Honestly, sitting down and focusing long enough each day to really write. I can get distracted—by my kids, or errands, or finding out why the dog is barking (answer: it’s a squirrel)  or my other freelance writing assignments, so making the time to prioritize writing was sometimes hard. Once I get started, though, it all seems to happen.
Which scene in the book is your favorite?
The first time The EpiPens meet up after school to practice playing music together. I love what a disaster it is, but also that they realize they really do like spending time together and hanging out.  
Which part of the book was the easiest to write?
The food allergy scenes. I have a child with food allergies, so I think about allergies a lot. Stuff with Nina around food seemed to come so naturally, because we live it in our house each and every day.
Which actors would play the main characters in the movie version of the book?

Oh, wow, tough question! I’m not sure but I can say that my favorite young adult actor on TV is China Anne McClain. She’s the star of A.N.T. Farm and I think she’s totally adorable and fun to watch.
Which songs would be on the soundtrack of the movie version of the book?
Definitely Nick Lowe’s Cruel to Be Kind, which makes an appearance in My Year of Epic Rock. Sure, the video looks a little—okay, a lot—dated but that song remains killer.

Any future books in the works?
Yes, I’m working on a second middle grade novel. It’s about a girl whose mother gets breast cancer. I was 11 when my mother was diagnosed with the disease, and it was a scary and confusing time. I wish I had a book then to let me know I wasn’t the only one out there going through that experience, so I hope this book will be that for other kids.

ABOUT THE AUTHOR:

Andrea Pyros is an experienced writer and editor who has worked extensively for both print and online publications. With particular expertise writing for teens and young women, Andrea covers topics pertaining to health and nutrition, pop culture and entertainment, beauty and fashion, and relationships.
She’s held senior-level positions at such major media companies as CondeNast, USA, and Bauer Publications, and her freelance articles have appeared in Fitness, Rosie Magazine Online, LifetimeTV.com, MSNBC.com, The Mary-Kate and Ashley website, Twist, Bust and elsewhere. Andrea also does copywriting for clients such as ENannySource.com, Comedy Central, and Institutional Investor.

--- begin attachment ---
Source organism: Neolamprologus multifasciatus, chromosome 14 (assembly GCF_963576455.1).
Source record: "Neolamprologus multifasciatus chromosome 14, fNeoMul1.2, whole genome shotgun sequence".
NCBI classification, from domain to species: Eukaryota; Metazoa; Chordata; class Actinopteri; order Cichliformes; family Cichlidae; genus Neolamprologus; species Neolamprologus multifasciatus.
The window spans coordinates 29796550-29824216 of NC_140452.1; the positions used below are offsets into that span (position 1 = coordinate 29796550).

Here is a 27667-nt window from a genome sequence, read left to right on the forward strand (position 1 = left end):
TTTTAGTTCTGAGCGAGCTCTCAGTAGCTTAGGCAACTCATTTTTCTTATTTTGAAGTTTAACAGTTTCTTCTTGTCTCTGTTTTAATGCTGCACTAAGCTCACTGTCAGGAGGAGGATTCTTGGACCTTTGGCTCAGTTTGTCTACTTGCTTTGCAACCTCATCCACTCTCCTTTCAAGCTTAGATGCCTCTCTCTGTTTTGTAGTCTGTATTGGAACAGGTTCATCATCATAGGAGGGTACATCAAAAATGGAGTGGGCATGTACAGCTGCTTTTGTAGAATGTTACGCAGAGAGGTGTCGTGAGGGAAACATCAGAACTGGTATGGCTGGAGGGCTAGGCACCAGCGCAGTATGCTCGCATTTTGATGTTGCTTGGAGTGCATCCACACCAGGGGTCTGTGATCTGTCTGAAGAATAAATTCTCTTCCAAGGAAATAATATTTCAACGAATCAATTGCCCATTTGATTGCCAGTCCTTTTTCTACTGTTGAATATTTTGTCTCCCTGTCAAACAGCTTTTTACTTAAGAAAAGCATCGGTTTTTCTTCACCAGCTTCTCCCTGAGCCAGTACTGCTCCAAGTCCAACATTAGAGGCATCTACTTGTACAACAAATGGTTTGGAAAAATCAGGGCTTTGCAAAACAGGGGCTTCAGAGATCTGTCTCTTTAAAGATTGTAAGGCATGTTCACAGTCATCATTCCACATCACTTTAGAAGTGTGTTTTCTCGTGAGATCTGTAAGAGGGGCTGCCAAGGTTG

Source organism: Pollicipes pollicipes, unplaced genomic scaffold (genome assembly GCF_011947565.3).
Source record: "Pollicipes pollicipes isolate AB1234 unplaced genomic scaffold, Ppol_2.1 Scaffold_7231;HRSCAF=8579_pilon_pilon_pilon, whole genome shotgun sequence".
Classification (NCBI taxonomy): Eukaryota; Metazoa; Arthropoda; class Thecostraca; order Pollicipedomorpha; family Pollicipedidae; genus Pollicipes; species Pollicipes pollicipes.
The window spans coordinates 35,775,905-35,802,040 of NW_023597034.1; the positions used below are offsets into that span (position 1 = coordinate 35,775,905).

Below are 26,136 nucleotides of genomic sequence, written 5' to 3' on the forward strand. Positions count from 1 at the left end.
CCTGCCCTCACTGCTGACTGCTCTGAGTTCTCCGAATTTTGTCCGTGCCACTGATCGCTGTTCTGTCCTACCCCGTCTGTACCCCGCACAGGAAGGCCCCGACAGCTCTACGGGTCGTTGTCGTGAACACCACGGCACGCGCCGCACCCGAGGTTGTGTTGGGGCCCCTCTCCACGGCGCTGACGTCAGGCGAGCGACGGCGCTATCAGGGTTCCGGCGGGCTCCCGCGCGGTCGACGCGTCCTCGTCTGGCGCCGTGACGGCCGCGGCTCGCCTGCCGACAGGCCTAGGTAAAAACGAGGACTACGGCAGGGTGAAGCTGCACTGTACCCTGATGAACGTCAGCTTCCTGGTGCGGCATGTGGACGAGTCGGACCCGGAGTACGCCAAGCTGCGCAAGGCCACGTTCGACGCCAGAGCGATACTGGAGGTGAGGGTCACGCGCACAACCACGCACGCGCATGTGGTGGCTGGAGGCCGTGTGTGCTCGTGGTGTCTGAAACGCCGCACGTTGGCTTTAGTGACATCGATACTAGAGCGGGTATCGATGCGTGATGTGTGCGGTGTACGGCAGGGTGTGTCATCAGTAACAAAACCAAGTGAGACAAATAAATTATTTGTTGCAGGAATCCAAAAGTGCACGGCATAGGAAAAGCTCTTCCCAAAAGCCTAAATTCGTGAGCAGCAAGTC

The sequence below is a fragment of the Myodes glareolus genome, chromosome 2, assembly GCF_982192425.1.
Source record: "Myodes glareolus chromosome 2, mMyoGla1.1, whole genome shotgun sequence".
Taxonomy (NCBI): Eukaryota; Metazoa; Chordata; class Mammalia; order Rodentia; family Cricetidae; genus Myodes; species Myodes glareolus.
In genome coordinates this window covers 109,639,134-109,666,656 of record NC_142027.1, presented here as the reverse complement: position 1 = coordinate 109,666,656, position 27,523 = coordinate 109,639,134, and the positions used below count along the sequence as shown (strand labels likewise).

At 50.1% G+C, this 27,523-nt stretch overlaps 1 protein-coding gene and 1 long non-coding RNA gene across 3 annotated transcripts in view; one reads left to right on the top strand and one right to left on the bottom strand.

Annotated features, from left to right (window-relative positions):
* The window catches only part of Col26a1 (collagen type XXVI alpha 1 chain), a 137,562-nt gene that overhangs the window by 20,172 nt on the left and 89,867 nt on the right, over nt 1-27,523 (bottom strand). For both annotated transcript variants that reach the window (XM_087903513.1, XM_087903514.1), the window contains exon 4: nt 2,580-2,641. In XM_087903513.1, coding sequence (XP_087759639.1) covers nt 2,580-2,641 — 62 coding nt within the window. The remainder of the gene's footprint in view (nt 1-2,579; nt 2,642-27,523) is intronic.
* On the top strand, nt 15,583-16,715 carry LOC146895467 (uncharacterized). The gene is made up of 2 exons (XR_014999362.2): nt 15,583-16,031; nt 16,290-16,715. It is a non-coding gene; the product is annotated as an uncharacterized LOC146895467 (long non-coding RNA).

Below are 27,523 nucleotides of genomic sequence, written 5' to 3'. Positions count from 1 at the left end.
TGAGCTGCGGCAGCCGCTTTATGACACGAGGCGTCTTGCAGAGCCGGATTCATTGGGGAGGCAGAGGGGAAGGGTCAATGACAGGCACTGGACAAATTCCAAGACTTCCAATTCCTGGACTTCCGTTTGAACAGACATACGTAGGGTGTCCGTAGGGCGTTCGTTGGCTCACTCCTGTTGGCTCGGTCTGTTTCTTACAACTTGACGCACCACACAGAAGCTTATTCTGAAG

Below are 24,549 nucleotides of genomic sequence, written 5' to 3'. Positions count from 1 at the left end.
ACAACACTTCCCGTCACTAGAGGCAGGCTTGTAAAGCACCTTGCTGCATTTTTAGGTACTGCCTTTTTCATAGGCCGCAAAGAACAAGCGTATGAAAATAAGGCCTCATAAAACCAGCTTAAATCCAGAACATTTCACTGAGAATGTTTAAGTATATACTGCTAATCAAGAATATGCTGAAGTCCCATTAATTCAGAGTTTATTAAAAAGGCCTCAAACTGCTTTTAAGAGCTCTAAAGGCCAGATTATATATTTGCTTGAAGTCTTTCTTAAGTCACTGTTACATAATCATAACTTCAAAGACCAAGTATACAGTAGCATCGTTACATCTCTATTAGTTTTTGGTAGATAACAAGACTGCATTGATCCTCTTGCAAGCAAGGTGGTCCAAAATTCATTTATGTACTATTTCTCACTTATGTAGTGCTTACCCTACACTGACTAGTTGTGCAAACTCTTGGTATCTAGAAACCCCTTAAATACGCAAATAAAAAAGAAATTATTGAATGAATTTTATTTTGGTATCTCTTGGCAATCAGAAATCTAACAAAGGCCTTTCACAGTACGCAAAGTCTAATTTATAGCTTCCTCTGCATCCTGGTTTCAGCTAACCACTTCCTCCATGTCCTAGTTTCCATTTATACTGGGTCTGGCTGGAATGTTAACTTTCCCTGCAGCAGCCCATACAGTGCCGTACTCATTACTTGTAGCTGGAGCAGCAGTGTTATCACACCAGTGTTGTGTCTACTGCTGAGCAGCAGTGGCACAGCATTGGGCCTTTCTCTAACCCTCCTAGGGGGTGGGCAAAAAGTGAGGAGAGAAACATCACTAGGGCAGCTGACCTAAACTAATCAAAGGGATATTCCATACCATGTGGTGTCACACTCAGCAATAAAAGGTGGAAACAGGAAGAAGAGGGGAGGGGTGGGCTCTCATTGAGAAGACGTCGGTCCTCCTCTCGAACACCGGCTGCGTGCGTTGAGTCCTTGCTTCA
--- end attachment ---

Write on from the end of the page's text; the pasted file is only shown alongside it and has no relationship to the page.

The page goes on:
Though she certainly doesn’t claim to have invented the Internet, she and three friends did launch one of the first websites to speak to 20-something women in the 1990s: GIRLS ON FILM. GIRLS ON FILM received attention from Entertainment Weekly, USA Today, The New York Times and others, and led to the publication of the GIRLS ON FILM book, published by HarperCollins.
Andrea earned her undergraduate degree at Vassar College and her master’s from NYU’s Interactive Telecommunications Program, where she specialized in emerging media. She lives in Rhinebeck, New York, with her husband, their two children, and the family pug.


Follow me on Twitter @AndreaPyros
or visit www.andreapyros.com

ABOUT THE BOOK:

It’s the first day of seventh grade, and Nina can’t wait for the year to be over. When her best friend ditches her to hang out with the popular new girl, Nina is banished to the undesirable peanut-free table. She thinks she’s finally found her feet when she forms a band with the other allergic kids called The EpiPens. But then a whole new set of middle school minefields head her way! 

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Review: Sleepy Hollow: Children of the Revolution by Keith R.A. DeCandido


SUMMARY FROM NETGALLEY.COM:
When Ichabod Crane, a soldier from the Colonial Army, is resurrected from his grave, more than two centuries after he was killed in battle, he partners with Lieutenant Abbie Mills of the Sleepy Hollow Police Department to fight the evil forces that have taken hold of the town.

It’s a cold day in January, and Ichabod visits Patriots Park for a moment of peace. Instead, he receives a disturbing vision from his wife, Katrina, in which she delivers a cryptic but urgent message: he must retrieve the Congressional Cross that he was awarded by the Second Continental Congress for bravery in action. There’s just one problem: Ichabod was killed before he ever received the medal, and he is unsure where it might be. Together Ichabod and Abbie set out to uncover the mystery of the cross and its connection to George Washington and his secret war against the demon hordes. They soon learn that a coven of witches is also seeking the cross in order to resurrect their leader, Serilda, who was burned at the stake during the Revolutionary War. Now they must locate the cross before the coven can bring back Serilda to exact her fatal revenge on Sleepy Hollow.

MY TAKE: